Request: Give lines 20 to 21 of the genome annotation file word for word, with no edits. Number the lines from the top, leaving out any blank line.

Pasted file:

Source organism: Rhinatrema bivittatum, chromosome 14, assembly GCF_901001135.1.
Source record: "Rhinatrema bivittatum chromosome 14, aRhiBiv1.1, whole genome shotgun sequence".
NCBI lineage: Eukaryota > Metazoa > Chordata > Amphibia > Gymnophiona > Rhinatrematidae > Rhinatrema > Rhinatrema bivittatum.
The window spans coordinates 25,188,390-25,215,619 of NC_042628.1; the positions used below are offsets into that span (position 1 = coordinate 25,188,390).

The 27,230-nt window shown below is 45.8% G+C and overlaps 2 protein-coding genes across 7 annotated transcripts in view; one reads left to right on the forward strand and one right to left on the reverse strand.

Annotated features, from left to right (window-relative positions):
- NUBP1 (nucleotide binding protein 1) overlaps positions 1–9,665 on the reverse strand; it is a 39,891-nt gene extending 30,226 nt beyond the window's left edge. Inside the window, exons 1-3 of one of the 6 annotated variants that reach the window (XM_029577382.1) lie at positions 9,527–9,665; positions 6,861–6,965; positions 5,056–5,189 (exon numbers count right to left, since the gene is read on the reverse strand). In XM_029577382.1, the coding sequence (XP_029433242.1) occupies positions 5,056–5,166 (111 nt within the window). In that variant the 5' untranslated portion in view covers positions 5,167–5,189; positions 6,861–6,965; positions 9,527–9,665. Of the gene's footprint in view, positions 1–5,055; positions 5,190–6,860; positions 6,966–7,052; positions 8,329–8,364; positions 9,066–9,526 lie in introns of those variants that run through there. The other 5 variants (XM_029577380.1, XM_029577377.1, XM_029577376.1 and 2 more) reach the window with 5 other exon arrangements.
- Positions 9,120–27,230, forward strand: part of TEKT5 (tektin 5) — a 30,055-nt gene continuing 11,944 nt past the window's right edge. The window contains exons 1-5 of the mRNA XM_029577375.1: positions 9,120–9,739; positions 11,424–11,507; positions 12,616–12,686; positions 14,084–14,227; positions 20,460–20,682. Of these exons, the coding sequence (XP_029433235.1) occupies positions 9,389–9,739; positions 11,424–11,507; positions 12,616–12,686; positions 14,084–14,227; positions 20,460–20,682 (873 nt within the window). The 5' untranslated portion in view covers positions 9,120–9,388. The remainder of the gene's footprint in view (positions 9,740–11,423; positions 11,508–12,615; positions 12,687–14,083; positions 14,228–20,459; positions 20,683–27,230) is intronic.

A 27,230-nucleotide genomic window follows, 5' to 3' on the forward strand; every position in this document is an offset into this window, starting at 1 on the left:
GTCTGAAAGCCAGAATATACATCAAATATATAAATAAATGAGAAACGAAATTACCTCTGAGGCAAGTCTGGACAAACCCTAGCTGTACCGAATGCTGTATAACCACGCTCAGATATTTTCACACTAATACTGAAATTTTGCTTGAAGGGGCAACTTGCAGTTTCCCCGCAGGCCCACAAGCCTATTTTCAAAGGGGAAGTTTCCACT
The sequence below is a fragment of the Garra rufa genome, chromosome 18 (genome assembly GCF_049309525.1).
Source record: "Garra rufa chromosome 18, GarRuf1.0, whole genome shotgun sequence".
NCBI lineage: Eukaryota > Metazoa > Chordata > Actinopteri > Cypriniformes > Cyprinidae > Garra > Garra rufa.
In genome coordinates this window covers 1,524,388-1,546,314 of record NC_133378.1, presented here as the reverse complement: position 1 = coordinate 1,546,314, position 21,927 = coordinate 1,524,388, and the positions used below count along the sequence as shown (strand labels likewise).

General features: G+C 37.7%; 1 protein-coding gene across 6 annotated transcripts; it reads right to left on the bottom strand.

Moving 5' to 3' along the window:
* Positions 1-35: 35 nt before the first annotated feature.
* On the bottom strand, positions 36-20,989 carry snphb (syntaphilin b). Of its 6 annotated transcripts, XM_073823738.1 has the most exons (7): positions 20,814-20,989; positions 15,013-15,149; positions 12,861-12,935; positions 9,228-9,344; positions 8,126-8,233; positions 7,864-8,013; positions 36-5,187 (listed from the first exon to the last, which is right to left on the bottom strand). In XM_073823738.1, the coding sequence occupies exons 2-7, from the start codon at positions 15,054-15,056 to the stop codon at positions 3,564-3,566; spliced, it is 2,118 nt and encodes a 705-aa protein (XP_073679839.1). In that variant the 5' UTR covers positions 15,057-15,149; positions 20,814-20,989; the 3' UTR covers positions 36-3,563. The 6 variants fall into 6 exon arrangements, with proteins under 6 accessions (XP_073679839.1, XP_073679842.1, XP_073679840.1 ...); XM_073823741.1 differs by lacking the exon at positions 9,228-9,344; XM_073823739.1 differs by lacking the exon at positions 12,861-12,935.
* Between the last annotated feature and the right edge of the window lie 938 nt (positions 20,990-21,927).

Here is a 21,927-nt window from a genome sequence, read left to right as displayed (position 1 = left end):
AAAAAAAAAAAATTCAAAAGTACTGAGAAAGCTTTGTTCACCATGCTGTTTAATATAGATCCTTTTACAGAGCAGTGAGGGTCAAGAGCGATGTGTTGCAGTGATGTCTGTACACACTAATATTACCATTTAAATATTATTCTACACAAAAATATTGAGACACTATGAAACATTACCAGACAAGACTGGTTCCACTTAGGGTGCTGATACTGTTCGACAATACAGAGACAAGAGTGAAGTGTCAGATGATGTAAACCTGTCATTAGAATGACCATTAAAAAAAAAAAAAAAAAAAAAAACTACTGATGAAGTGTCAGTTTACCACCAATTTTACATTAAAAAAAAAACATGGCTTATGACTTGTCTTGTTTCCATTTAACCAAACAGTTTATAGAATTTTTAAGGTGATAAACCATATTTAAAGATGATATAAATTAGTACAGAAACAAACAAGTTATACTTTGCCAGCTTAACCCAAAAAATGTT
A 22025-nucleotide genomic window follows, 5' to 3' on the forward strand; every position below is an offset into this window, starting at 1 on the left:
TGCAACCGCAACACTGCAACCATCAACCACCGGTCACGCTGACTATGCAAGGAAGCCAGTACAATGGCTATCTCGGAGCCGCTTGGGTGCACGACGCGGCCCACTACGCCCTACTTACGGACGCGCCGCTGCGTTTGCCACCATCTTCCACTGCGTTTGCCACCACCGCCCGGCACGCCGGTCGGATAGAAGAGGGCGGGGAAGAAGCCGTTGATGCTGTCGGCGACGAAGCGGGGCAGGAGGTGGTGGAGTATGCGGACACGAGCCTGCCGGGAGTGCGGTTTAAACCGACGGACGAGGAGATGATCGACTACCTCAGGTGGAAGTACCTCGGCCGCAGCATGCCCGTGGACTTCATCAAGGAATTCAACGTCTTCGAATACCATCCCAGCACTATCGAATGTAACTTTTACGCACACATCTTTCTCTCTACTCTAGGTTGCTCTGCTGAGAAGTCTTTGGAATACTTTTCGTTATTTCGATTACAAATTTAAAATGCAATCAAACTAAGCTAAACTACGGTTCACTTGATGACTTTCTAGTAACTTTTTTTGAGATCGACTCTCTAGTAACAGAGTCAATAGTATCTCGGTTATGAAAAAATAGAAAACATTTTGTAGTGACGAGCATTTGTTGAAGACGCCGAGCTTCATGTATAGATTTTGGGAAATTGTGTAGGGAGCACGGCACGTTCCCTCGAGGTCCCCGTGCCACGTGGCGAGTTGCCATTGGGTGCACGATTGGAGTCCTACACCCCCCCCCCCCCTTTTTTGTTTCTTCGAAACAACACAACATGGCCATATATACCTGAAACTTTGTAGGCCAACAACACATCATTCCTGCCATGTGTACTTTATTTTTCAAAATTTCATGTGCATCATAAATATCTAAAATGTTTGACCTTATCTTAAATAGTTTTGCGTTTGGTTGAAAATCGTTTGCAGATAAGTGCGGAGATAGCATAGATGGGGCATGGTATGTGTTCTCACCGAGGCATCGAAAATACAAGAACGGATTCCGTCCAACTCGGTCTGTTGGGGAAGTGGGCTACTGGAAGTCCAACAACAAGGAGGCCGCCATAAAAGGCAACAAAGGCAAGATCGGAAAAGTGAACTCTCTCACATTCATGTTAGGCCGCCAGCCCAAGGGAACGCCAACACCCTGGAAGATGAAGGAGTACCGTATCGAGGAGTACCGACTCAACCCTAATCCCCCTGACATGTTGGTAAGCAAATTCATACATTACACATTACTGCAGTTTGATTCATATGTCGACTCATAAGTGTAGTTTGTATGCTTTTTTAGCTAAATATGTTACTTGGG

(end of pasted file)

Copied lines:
Here is a 21,927-nt window from a genome sequence, read left to right as displayed (position 1 = left end):
AAAAAAAAAAAATTCAAAAGTACTGAGAAAGCTTTGTTCACCATGCTGTTTAATATAGATCCTTTTACAGAGCAGTGAGGGTCAAGAGCGATGTGTTGCAGTGATGTCTGTACACACTAATATTACCATTTAAATATTATTCTACACAAAAATATTGAGACACTATGAAACATTACCAGACAAGACTGGTTCCACTTAGGGTGCTGATACTGTTCGACAATACAGAGACAAGAGTGAAGTGTCAGATGATGTAAACCTGTCATTAGAATGACCATTAAAAAAAAAAAAAAAAAAAAAAACTACTGATGAAGTGTCAGTTTACCACCAATTTTACATTAAAAAAAAAACATGGCTTATGACTTGTCTTGTTTCCATTTAACCAAACAGTTTATAGAATTTTTAAGGTGATAAACCATATTTAAAGATGATATAAATTAGTACAGAAACAAACAAGTTATACTTTGCCAGCTTAACCCAAAAAATGTT